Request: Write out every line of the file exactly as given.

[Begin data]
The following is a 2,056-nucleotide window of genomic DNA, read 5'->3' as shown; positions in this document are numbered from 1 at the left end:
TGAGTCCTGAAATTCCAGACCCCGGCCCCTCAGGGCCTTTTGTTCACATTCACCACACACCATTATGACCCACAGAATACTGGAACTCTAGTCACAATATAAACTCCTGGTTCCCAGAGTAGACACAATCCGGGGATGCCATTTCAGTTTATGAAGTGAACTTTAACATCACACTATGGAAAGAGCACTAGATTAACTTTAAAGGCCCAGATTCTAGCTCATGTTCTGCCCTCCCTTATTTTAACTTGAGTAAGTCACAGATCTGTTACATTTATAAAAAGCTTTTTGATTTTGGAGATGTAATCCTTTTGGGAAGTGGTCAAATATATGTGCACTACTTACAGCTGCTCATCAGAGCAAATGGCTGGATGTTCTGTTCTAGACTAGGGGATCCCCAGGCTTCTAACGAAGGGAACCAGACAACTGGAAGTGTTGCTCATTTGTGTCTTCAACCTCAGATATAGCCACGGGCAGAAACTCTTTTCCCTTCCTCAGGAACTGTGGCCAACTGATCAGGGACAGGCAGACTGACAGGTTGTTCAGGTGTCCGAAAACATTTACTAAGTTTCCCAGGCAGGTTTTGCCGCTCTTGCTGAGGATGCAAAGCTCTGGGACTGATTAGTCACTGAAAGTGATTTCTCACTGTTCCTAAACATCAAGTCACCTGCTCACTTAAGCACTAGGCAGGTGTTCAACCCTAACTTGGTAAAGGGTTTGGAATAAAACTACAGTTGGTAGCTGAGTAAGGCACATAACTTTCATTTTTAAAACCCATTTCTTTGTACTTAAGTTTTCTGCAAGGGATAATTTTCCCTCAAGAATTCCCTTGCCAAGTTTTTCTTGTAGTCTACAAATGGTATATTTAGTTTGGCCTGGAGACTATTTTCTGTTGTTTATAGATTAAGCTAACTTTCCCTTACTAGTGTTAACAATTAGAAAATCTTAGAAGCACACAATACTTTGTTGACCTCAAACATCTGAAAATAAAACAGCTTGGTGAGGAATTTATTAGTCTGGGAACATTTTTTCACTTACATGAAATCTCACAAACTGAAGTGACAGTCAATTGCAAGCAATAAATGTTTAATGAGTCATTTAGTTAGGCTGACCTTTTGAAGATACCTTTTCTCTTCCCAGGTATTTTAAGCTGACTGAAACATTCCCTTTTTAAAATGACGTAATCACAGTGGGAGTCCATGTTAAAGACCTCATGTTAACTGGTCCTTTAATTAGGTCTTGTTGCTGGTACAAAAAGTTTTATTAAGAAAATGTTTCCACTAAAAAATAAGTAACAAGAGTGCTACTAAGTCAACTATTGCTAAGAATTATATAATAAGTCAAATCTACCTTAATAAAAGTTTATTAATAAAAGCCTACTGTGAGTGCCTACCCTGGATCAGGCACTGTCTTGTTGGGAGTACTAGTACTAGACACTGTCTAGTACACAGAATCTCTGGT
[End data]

The following is a 2,056-nucleotide window of genomic DNA, read 5'->3' as shown; positions in this document are numbered from 1 at the left end:
TGAGTCCTGAAATTCCAGACCCCGGCCCCTCAGGGCCTTTTGTTCACATTCACCACACACCATTATGACCCACAGAATACTGGAACTCTAGTCACAATATAAACTCCTGGTTCCCAGAGTAGACACAATCCGGGGATGCCATTTCAGTTTATGAAGTGAACTTTAACATCACACTATGGAAAGAGCACTAGATTAACTTTAAAGGCCCAGATTCTAGCTCATGTTCTGCCCTCCCTTATTTTAACTTGAGTAAGTCACAGATCTGTTACATTTATAAAAAGCTTTTTGATTTTGGAGATGTAATCCTTTTGGGAAGTGGTCAAATATATGTGCACTACTTACAGCTGCTCATCAGAGCAAATGGCTGGATGTTCTGTTCTAGACTAGGGGATCCCCAGGCTTCTAACGAAGGGAACCAGACAACTGGAAGTGTTGCTCATTTGTGTCTTCAACCTCAGATATAGCCACGGGCAGAAACTCTTTTCCCTTCCTCAGGAACTGTGGCCAACTGATCAGGGACAGGCAGACTGACAGGTTGTTCAGGTGTCCGAAAACATTTACTAAGTTTCCCAGGCAGGTTTTGCCGCTCTTGCTGAGGATGCAAAGCTCTGGGACTGATTAGTCACTGAAAGTGATTTCTCACTGTTCCTAAACATCAAGTCACCTGCTCACTTAAGCACTAGGCAGGTGTTCAACCCTAACTTGGTAAAGGGTTTGGAATAAAACTACAGTTGGTAGCTGAGTAAGGCACATAACTTTCATTTTTAAAACCCATTTCTTTGTACTTAAGTTTTCTGCAAGGGATAATTTTCCCTCAAGAATTCCCTTGCCAAGTTTTTCTTGTAGTCTACAAATGGTATATTTAGTTTGGCCTGGAGACTATTTTCTGTTGTTTATAGATTAAGCTAACTTTCCCTTACTAGTGTTAACAATTAGAAAATCTTAGAAGCACACAATACTTTGTTGACCTCAAACATCTGAAAATAAAACAGCTTGGTGAGGAATTTATTAGTCTGGGAACATTTTTTCACTTACATGAAATCTCACAAACTGAAGTGACAGTCAATTGCAAGCAATAAATGTTTAATGAGTCATTTAGTTAGGCTGACCTTTTGAAGATACCTTTTCTCTTCCCAGGTATTTTAAGCTGACTGAAACATTCCCTTTTTAAAATGACGTAATCACAGTGGGAGTCCATGTTAAAGACCTCATGTTAACTGGTCCTTTAATTAGGTCTTGTTGCTGGTACAAAAAGTTTTATTAAGAAAATGTTTCCACTAAAAAATAAGTAACAAGAGTGCTACTAAGTCAACTATTGCTAAGAATTATATAATAAGTCAAATCTACCTTAATAAAAGTTTATTAATAAAAGCCTACTGTGAGTGCCTACCCTGGATCAGGCACTGTCTTGTTGGGAGTACTAGTACTAGACACTGTCTAGTACACAGAATCTCTGGT